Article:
Dogwood sawfly larva: a wood destroying pest?
Editor’s note: This article is from the archives of the MSU Crop Advisory Team Alerts. Check the label of any pesticide referenced to ensure your use is included.
Not only is the dogwood sawfly a pest of dogwood trees, it can also be a problem to homeowners by boring into landscape timbers and other wooden objects in ground contact in the fall of year. It doesn’t eat wood, but instead it chews out little chambers in which to spend the winter.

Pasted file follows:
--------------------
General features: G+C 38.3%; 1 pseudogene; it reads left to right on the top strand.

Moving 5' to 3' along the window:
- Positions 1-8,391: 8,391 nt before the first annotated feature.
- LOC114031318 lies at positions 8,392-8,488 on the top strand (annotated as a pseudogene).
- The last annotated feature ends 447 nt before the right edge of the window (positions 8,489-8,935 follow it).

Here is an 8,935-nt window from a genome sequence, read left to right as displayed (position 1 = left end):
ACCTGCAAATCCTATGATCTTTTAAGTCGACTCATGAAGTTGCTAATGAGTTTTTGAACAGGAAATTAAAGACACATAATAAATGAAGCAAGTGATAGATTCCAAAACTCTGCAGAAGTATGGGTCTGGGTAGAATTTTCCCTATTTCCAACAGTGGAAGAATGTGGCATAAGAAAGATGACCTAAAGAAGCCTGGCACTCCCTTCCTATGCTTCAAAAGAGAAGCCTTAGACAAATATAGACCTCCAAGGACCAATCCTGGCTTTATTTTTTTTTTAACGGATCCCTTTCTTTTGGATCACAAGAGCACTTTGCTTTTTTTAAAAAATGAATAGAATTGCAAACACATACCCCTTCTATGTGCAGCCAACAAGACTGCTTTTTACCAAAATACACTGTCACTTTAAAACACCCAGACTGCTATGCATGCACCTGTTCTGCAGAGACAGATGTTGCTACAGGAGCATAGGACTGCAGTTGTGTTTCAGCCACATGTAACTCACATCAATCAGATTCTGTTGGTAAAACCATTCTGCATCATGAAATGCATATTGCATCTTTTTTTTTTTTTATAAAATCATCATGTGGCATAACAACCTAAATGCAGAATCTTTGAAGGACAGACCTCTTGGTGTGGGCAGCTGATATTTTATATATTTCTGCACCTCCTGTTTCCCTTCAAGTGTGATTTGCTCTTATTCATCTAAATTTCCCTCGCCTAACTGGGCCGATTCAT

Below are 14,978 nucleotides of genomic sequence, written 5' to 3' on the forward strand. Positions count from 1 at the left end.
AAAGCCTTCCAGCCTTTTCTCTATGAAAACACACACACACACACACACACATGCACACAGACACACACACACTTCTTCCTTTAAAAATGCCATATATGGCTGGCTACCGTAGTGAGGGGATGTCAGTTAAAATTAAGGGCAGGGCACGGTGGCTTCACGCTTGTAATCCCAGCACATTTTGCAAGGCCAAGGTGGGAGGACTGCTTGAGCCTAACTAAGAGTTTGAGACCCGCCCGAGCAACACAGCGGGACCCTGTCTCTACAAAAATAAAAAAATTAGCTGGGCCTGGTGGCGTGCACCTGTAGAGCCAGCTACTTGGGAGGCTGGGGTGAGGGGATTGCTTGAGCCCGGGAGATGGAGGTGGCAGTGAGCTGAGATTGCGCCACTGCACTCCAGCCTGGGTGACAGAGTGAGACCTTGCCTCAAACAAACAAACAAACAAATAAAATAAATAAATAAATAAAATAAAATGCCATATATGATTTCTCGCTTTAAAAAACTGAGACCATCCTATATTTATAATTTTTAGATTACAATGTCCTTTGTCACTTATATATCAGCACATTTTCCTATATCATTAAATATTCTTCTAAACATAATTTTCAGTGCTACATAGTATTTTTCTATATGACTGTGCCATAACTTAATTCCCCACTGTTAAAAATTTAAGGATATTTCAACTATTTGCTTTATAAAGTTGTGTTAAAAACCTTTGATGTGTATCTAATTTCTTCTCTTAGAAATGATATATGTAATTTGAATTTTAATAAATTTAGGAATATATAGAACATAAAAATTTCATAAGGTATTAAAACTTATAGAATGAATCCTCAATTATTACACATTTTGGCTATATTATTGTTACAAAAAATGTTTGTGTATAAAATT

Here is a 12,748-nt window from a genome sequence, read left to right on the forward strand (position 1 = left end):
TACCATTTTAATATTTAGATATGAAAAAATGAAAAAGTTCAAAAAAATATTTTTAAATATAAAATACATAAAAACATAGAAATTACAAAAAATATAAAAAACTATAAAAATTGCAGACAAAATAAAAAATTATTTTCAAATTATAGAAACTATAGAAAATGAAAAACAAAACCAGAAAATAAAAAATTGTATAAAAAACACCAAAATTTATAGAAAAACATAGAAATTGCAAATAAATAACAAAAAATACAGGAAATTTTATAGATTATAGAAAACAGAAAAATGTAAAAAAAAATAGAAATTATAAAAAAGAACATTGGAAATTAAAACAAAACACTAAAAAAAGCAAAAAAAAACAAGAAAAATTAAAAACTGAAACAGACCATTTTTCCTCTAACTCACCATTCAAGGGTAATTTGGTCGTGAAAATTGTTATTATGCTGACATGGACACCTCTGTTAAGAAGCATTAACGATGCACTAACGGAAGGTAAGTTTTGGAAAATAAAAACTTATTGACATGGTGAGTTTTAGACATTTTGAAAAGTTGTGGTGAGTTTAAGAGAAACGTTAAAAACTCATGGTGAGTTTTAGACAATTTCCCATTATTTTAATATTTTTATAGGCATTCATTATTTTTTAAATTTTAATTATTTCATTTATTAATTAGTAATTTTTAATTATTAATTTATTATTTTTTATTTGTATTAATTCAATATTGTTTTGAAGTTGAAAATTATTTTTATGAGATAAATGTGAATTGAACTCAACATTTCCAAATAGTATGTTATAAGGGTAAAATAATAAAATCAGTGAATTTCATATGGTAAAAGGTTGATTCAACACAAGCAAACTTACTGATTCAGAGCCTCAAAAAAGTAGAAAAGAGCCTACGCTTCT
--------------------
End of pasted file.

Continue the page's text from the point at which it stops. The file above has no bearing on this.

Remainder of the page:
A dogwood sawfly: These may be found boring into landscape
timbers and other wooden objects in ground contact.
There are three species of Macrempytus (Hymenoptera: Tenthredinidae) sawflies in the eastern United States. All three species feed on the foliage of dogwood. Early larval stages are covered in a white powdery substance, which is thought to mimic bird droppings. This white covering is shed in the fall as the larvae prepare to pupate. The larvae construct pupal chambers by boring into dead wood on the ground.
Sprays containing Sevin, cyfluthrin or Malathion will control them on dogwood. Their damage to wood can be controlled by applying residual insecticide, such as cyfluthrin, to the areas where the larvae are boring.